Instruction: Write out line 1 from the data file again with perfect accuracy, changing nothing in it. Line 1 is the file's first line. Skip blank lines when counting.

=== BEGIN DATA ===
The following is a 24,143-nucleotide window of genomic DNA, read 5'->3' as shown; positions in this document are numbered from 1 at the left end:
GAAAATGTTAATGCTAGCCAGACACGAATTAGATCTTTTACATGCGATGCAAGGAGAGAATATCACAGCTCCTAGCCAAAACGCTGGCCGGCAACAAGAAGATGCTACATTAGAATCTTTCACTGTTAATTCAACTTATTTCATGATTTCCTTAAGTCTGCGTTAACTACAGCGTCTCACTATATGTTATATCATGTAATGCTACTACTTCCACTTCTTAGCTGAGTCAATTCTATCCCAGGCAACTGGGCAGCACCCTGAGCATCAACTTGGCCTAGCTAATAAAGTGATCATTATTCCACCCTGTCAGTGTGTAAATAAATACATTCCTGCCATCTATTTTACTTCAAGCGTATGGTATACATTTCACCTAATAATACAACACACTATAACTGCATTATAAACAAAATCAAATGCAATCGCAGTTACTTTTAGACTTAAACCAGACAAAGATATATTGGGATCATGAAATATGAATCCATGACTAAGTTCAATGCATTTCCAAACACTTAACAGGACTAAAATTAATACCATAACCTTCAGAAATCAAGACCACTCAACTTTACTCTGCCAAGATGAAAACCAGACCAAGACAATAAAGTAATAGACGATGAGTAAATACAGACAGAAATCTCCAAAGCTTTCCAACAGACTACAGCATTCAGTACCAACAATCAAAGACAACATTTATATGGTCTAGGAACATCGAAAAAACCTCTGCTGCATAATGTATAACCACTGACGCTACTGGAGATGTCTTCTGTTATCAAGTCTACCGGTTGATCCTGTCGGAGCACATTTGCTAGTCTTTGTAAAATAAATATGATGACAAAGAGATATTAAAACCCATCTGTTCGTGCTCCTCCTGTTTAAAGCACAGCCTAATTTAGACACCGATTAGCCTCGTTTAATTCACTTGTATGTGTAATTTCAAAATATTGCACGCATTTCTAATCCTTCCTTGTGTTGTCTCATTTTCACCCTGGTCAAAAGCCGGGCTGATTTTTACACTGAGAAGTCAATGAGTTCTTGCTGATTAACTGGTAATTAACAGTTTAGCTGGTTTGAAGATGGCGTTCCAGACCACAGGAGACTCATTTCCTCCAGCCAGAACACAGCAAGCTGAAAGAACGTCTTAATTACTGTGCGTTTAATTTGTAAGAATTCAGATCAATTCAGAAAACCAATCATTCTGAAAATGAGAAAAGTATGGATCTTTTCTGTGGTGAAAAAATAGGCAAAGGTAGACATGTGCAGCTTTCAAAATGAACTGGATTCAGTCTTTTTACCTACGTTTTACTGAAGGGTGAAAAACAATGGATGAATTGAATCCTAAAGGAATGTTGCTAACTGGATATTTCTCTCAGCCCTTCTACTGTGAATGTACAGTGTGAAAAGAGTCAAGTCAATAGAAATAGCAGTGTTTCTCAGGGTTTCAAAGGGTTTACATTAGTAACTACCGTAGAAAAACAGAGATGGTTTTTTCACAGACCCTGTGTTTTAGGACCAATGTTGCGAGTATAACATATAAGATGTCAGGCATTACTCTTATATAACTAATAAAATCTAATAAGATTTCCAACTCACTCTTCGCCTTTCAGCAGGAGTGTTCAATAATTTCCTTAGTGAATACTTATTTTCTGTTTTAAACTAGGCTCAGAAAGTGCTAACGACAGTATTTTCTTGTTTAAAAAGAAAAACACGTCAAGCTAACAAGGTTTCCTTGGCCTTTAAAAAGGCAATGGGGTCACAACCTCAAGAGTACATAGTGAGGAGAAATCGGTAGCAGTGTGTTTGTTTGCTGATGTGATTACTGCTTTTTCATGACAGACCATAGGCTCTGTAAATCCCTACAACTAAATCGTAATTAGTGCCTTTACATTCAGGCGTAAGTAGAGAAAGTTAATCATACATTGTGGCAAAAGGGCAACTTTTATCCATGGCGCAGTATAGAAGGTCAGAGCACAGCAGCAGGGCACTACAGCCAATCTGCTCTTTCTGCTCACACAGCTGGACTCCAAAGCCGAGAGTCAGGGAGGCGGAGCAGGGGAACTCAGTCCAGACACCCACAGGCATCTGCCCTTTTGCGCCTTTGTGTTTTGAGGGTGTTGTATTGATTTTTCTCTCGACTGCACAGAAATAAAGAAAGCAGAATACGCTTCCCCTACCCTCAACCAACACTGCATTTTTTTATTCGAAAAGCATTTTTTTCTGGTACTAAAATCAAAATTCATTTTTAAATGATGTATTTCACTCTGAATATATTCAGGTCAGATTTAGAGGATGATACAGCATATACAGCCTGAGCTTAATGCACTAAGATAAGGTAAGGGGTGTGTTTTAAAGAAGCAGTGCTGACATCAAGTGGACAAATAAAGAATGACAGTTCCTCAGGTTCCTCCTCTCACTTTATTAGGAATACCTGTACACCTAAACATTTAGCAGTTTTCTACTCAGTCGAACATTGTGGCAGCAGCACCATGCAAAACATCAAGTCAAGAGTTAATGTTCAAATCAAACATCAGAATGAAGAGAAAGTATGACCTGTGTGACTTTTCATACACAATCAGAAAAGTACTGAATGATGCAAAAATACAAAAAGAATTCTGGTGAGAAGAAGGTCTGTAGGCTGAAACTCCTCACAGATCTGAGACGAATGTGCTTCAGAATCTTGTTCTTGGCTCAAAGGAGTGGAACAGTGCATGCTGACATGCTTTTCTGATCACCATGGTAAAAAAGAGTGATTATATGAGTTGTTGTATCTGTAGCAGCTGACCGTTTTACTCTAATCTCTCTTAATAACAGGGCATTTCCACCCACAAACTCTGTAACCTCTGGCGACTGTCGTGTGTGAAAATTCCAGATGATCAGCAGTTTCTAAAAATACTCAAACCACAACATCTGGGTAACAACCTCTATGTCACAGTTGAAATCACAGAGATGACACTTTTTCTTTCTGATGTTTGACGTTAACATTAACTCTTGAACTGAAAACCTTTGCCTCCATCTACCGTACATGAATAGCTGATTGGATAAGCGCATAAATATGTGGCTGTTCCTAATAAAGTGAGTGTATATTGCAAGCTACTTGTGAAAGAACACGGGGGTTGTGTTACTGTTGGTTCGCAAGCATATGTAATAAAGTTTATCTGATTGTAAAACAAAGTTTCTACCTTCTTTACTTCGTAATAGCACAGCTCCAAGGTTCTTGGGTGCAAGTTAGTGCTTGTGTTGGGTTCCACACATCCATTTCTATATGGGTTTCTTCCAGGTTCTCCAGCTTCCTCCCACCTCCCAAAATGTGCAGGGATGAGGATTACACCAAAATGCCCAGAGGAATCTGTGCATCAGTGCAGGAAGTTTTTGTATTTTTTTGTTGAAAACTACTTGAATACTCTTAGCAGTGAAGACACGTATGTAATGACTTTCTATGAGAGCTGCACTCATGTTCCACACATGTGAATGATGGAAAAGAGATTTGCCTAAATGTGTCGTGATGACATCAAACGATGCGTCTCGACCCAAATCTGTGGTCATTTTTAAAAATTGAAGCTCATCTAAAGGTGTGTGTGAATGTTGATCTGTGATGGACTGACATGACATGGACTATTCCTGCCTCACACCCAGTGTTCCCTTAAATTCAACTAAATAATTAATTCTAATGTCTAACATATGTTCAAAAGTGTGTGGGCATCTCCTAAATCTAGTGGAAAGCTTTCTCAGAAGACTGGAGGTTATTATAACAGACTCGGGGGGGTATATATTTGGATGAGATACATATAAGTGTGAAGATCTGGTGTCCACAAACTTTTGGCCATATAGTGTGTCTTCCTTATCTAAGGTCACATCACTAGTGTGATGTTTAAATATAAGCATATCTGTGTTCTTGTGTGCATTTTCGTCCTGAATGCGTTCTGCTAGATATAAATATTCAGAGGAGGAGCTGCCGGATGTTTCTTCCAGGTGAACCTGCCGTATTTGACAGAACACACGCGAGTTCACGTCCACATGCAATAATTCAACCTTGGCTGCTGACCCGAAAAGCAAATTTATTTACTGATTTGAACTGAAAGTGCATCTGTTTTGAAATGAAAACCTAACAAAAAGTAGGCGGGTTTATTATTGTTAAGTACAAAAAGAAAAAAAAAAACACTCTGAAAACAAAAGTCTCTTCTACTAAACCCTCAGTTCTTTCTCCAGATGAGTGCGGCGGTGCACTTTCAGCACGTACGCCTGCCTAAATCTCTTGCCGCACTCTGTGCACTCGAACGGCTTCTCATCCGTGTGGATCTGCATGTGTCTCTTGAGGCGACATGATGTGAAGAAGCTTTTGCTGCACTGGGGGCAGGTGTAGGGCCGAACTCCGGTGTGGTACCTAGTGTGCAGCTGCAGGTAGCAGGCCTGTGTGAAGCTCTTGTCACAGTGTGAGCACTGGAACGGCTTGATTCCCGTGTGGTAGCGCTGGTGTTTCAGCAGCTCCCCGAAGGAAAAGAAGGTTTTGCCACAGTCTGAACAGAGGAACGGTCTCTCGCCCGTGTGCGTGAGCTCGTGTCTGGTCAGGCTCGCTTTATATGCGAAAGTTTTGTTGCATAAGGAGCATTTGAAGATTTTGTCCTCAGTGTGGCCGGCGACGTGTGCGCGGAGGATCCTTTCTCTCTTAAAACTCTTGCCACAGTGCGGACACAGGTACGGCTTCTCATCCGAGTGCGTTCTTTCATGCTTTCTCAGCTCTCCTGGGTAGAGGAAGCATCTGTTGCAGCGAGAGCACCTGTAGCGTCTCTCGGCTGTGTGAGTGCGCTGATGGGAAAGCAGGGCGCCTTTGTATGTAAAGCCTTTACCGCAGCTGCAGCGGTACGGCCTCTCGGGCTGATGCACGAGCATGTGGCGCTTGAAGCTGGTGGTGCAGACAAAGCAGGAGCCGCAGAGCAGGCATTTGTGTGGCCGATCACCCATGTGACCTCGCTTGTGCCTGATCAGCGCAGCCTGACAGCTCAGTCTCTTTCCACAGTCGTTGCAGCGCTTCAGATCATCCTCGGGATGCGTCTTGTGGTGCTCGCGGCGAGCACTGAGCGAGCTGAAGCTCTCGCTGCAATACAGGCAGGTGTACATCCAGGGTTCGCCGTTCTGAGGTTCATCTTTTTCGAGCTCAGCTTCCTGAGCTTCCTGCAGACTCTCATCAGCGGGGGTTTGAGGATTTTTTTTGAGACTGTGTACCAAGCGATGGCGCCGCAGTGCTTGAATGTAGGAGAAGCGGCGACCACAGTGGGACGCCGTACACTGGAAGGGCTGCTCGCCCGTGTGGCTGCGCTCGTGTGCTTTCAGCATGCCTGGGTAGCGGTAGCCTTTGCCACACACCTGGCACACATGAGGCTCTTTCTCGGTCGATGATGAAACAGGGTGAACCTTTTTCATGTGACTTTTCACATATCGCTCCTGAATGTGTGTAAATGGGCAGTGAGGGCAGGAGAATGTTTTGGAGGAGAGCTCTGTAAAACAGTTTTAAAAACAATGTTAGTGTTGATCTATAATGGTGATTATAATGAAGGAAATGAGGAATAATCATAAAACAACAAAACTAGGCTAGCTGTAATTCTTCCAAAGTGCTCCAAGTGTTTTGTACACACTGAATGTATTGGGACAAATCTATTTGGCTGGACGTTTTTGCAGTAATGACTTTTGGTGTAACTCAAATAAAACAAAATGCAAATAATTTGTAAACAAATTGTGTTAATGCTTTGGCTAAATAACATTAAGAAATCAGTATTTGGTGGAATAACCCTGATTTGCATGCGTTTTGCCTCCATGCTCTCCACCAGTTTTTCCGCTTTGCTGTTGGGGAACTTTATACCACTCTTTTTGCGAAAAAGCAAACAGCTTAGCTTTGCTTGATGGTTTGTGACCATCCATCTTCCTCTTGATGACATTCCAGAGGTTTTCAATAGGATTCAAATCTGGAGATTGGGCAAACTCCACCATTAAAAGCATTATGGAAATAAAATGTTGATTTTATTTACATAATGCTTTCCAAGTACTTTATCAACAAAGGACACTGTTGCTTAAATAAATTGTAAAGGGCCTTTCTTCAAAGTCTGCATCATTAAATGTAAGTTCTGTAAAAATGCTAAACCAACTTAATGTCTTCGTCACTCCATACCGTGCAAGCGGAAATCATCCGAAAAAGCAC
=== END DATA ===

The following is a 24,143-nucleotide window of genomic DNA, read 5'->3' as shown; positions in this document are numbered from 1 at the left end: